Environmentalism in China – Part 2/4

Between 1990 and 2008, according to the United Nations Statistics Division, the US produced 314.6 million metric tons of CO2, while China produced 57.23 million metric tons. One metric ton is 1,000 kg or 2,204.62 pounds, which means one million metric tons weighs one billion kg or more than two billion pounds.


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In addition, in 2008, the  Earth System Science Education Alliance reported, “Black soot is made up of microscopic carbon particles released during the incomplete combustion of fossil fuels (oil, gasoline, diesel fuel, coal and the burning of wood)…

“Soot, we now understand, is hazardous to our health and is suspected of contributing to global warming.”

In fact, soot has only recently been identified as a major player in the loss of ice and snow in the Polar Regions.

While the US has reduced CO2 emissions from 19.7 million metric tons in 1997 (the highest point on record) to 17.5 in 2008, China increased CO2 emissions from 2.8 million metric tons to 5.3.

In 2008, the US still produced more than three times the amount of CO2 China produced.

Facts and Details.com says, “The U.S. emits about 21% of the world’s CO2 and 6.1% of the world’s Black Soot.  However, the majority of today’s black carbine emissions are from developing countries in Asia, Latin America, and Africa.

“China and India together account for 25-35% of global black carbon emissions.”


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What isn’t mentioned is that the US population is less than 5% of the global total while China and India together represent 36%.  From these facts, it is clear that the US still pollutes more than its share of black soot and CO2 compared to China and India.

What is China doing to solve the pollution challenge before it equals the more than two hundred years of pollution from the US and Europe?

Continued on October 31, 2011 in Environmentalism in China – Part 3 or return to Part 1

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Lloyd Lofthouse is the award-winning author of The Concubine Saga. When you love a Chinese woman, you marry her family and culture too. This is the love story Sir Robert Hart did not want the world to discover.

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2 Responses to Environmentalism in China – Part 2/4

  1. Xiaohu Liu says:

    No bones to pick with the post except the use of “Facts and Details” as an source. This is just a website run by an expat English teacher out of Japan. I would not endorse it as a rigorous or non-political source.

    • How about “Science Daily” as a source instead of “Facts and Details.com”?

      http://www.sciencedaily.com/releases/2008/03/080323210225.htm

      Science Daily reports, ” Between 25 and 35 percent of black carbon in the global atmosphere comes from China and India, emitted from the burning of wood and cow dung in household cooking and through the use of coal to heat homes. Countries in Europe and elsewhere that rely heavily on diesel fuel for transportation also contribute large amounts.

      “Per capita emissions of black carbon from the United States and some European countries are still comparable to those from south Asia and East Asia,” Ramanathan said.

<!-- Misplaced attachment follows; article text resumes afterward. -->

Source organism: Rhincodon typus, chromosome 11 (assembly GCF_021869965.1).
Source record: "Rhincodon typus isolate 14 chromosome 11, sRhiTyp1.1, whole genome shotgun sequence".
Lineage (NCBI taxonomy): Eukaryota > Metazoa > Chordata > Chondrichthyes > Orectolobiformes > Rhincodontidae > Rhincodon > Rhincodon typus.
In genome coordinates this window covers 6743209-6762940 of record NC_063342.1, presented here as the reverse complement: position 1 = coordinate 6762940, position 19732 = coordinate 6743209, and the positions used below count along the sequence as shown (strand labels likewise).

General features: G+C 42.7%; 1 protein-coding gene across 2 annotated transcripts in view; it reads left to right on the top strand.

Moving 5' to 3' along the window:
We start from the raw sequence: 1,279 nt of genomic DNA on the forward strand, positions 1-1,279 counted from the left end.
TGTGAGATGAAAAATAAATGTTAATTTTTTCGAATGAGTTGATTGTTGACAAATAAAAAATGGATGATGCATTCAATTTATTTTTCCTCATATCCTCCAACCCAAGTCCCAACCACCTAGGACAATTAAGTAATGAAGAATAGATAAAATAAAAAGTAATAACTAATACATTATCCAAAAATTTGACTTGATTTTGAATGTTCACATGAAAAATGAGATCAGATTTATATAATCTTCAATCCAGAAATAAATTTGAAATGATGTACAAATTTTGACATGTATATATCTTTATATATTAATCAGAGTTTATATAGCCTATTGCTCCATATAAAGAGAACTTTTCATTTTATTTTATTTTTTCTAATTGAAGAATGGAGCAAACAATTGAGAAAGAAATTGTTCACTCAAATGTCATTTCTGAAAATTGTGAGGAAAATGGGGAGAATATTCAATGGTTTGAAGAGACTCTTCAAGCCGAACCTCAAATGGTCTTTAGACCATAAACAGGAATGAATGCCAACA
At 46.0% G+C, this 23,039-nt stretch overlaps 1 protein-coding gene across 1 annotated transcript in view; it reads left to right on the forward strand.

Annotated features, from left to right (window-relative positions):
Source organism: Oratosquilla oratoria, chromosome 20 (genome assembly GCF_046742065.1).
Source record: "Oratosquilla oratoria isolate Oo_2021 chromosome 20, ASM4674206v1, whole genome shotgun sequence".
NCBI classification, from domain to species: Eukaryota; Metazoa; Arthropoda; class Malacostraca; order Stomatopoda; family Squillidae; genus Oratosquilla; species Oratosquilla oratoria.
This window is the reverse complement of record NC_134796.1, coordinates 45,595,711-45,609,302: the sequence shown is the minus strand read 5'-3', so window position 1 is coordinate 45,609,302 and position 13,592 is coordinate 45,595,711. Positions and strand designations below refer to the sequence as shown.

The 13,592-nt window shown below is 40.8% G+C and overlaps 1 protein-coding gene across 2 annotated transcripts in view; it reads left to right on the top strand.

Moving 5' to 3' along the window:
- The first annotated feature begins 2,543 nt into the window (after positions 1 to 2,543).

Then the New York Times says, “While carbon dioxide may be the No. 1 contributor to rising global temperatures, scientists say, black carbon has emerged as an important No. 2, with recent studies estimating that it is responsible for 18 percent of the planet’s warming, compared with 40 percent for carbon dioxide… In Asia and Africa, cook stoves produce the bulk of black carbon, although it also emanates from diesel engines and coal plants there. In the United States and Europe, black carbon emissions have already been reduced significantly by filters and scrubbers.”

      http://www.nytimes.com/2009/04/16/science/earth/16degrees.html?pagewanted=all

      I’m still searching for a reliable source on how much actual black soot America and Europe spews into the atmosphere. Although there seems to be easy data on China and India, numbers for America and Europe seem elusive.

      What I want is to find a database that shows what each country produces in comparison with the rest of the world in relation to the population of each country.

      If the burning of wood and cow dung in household cooking and through the use of coal to heat homes is the primary source of black soot in India and China, how can any reasonable individual blame those countries for that air pollution since they are both developing and many of those people would not be able to cook or heat their homes without wood, cow dung or coal. It takes time to build an electric grid and/or an infrastructure that would carry natural gas to homes to use for cooking or heat. It doesn’t happen overnight.

      Imagine the effort and time it would take to put filters on every home and hut in China and India where a third of the world’s population lives. Any criticism of China and India regarding black soot air pollution is ridiculous, ignorant and stupid. If Western critics of China want to clean the air there of black soot, they should donate money and time to see that it happens faster. After trekking around rural China from village to village in an attempt to do that, they would gain a valuable education in reality.

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